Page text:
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Bono: Entrepreneurial capitalism takes more people out of poverty than aid

It’s been 10 months since Abby and I were in Ethiopia. We’re still maintaining many of the friendships we started and providing support. Since then our family has undergone some big changes which I’ll share more in future posts.

Through all this God’s sustained us and we’ve come through this process trusting there’s a greater plan. I feel grateful.

For new readers, the purpose of our project is help orphans and sustain families (prevent more orphans due to poverty) in Ethiopia. Long term, we want to see more orphans be domestically adopted and stay in their birth country. This requires a holistic strategy, resources and committed people to developing solutions. 

I’ve thought a lot about how to approach this huge issue and asking myself this question? What’s the best way to help people get out of the cycle of poverty? Is it sustainable work (work skills, education?) or is it business development and entrepreneurship? I think it’s both.

To underscore why, I like this blog post,  “Capitalism takes more people out of poverty than aid” which features Bono (yes, the rock star) who is putting a huge investment into raising support and develop businesses in Africa. In the following video he explains why. 

http://www.youtube.com/watch?v=gAjKyEGDlXA

In the video, Bono states,  “Aid is just a stopgap… Commerce [and] entrepreneurial capitalism take more people out of poverty than aid. We need Africa to become an economic powerhouse.”

This aligns with part of our vision to help business development (think small businesses growth) in Ethiopia by empowering young entrepreneurs who will ultimately have a positive impact on families (who need jobs to prevent more orphans) and orphans (funding local adoptive families) in the community.

I’m looking to connect with like-minded  entrepreneurs and business leaders who want to make difference in the life of a new entrepreneur in Ethiopia (not necessarily with your checkbook) with your business talents, wisdom and life experience. If this describes you, contact me here or connect with me on LinkedIn.

Source:  

The Beacon: The Blog of The Independent Institute.

The work solution to helping care for orphans

What is the best way to lift people out of poverty and help orphans? I think part of the answer isn’t more aid, it’s sustainable work.

Ethiopia needs economic development. Currently, the Ethiopian economy is almost all agriculture (accounting for 80% of employment) but radical deforestation combined with period’s drought and is a major cause of extreme poverty.

We want to help business development (think small businesses growth) by empowering young entrepreneurs to ultimately have a positive impact on orphans in the society.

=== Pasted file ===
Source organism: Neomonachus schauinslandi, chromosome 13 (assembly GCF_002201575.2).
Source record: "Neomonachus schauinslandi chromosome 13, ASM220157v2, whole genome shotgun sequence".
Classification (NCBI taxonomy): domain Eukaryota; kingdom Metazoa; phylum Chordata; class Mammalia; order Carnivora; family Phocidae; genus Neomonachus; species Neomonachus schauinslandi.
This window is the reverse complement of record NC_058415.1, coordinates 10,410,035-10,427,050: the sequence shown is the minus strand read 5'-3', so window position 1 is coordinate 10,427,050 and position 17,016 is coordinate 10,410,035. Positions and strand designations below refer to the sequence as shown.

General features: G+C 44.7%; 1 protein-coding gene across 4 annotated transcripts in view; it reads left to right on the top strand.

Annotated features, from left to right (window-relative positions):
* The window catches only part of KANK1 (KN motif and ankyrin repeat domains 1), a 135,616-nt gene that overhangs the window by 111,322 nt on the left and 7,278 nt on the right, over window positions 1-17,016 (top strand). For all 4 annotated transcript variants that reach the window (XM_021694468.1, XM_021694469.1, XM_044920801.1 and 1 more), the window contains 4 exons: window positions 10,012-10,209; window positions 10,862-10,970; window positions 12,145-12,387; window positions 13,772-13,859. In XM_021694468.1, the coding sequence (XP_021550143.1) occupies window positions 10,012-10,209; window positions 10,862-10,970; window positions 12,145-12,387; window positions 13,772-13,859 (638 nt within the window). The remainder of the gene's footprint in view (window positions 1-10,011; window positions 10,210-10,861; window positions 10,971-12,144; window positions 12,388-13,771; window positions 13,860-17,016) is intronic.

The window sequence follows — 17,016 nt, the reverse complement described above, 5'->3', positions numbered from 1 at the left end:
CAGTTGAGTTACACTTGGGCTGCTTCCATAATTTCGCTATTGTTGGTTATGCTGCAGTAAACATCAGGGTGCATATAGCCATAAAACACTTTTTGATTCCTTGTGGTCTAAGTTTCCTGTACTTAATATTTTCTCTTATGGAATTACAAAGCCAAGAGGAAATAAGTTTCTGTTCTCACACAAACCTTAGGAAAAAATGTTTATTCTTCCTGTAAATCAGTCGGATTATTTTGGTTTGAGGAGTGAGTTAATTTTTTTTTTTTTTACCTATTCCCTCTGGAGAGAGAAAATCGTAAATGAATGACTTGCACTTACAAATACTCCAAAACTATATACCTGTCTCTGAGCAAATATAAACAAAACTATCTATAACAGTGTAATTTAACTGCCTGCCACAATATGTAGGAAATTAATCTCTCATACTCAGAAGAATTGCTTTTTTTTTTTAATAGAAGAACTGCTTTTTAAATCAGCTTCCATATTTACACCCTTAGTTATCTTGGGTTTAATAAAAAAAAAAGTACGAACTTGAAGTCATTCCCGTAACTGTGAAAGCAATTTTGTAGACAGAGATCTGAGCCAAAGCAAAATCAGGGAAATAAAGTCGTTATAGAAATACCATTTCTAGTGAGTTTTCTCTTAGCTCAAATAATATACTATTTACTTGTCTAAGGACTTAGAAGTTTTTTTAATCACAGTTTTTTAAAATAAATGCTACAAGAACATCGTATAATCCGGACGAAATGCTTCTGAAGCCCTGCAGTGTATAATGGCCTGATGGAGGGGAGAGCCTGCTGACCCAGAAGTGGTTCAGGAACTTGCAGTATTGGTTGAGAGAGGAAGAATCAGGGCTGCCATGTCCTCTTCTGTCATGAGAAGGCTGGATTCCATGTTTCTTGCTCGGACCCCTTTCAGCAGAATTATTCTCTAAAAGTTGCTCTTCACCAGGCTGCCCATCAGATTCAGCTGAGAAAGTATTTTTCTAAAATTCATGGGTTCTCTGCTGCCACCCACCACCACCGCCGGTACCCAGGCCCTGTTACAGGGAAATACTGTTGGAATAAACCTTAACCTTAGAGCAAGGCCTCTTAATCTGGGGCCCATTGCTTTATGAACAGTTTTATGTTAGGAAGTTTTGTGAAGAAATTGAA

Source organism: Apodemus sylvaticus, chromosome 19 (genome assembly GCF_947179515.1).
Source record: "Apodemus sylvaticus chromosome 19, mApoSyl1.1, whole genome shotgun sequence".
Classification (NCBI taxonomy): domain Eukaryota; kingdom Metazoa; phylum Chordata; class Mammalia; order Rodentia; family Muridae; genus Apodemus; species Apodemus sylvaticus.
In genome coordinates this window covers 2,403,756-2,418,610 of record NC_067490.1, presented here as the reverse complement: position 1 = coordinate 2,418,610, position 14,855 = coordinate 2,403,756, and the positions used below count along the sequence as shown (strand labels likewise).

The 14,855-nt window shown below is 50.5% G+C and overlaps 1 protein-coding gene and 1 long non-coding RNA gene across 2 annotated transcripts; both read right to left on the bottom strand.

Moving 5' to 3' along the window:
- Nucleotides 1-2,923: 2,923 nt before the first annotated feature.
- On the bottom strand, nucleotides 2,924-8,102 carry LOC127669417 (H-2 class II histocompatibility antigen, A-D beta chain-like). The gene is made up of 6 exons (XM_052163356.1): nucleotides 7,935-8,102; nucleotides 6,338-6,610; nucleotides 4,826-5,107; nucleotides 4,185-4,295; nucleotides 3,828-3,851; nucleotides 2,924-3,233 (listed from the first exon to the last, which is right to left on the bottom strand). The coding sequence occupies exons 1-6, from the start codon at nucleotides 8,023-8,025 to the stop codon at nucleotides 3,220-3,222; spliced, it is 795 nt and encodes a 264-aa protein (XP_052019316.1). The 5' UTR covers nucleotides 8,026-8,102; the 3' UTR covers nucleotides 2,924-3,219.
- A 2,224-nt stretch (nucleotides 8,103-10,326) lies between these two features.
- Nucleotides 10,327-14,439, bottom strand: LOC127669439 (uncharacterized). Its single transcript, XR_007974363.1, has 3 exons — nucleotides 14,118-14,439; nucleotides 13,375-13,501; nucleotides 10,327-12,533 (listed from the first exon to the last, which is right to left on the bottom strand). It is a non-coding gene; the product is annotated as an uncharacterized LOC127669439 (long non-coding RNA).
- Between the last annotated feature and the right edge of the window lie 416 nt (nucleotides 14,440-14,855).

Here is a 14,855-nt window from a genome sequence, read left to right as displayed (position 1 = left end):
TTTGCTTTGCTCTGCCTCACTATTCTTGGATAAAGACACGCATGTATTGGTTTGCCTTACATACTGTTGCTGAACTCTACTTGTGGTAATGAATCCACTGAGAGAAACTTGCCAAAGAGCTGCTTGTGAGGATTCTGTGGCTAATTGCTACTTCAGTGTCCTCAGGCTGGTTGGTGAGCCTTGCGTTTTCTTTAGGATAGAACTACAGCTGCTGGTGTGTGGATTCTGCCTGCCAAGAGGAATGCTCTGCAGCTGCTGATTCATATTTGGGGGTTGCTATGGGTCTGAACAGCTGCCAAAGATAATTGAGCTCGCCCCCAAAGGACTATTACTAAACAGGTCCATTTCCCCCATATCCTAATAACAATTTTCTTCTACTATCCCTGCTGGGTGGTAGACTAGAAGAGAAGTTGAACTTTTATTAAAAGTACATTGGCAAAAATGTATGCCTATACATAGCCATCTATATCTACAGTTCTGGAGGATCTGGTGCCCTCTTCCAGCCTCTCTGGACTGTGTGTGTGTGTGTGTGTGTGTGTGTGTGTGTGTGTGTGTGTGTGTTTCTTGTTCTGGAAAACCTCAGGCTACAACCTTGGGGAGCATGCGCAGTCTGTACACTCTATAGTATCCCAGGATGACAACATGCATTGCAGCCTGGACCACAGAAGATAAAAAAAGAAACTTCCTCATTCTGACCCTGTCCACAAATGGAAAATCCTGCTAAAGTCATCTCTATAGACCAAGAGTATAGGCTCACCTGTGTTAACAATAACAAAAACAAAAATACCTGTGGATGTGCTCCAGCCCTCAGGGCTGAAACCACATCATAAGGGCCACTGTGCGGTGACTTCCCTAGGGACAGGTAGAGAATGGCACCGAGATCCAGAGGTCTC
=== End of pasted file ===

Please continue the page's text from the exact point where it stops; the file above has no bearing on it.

This morning I read Levi Benkert’s post on, “Poverty, and the War We Can’t Afford to Loose“. In it, he shares a story of offering a poor woman they had aided for almost a year an opportunity to start a business with funding. She refused.

This was an offer for her to climb out of poverty and make enough money to get her children into a good house, and even help put three meals on the table each day.

I can’t understand why a person who has lived her life in poverty and offered a way out (via a business they are capable of running) would refuse this gift?

I’m naive about poverty because I’ve never been poor. I’m not sure if this woman would have responded differently if she were offered a job instead of a business. Only God knows.

I know from experience that many people are willing to work but few are ready to start and run a businesses. So that brings me to a question that I’m praying about…

What’s the best way to lift people out of poverty? Is it sustainable work or is it business and entrepreneurship? I think it’s both.

Part of our vision to help business development (think small businesses growth) in Ethiopia by empowering young entrepreneurs who will ultimately have a positive impact on potential families (who need jobs) and orphans (funding orphanages) in the society.

I read this Harvard Business Review article, “The Microwork Solution” and I think they are on to something.

“The social entrepreneurs in the new “impact sourcing” industry believe the answer is providing work, not aid. Their organizations hire people at the bottom of the pyramid to perform digital tasks such as transcribing audio files and editing product databases. Essentially, they do business process outsourcing that also boosts economic development.”

I’m not aware of anyone in Ethiopia doing something like this but I hope to find someone while we’re there. I’m praying for wisdom. If you have ideas or resources, please let us know.

Resources:

Ethiopian Chamber of Commerce and Sectoral Associations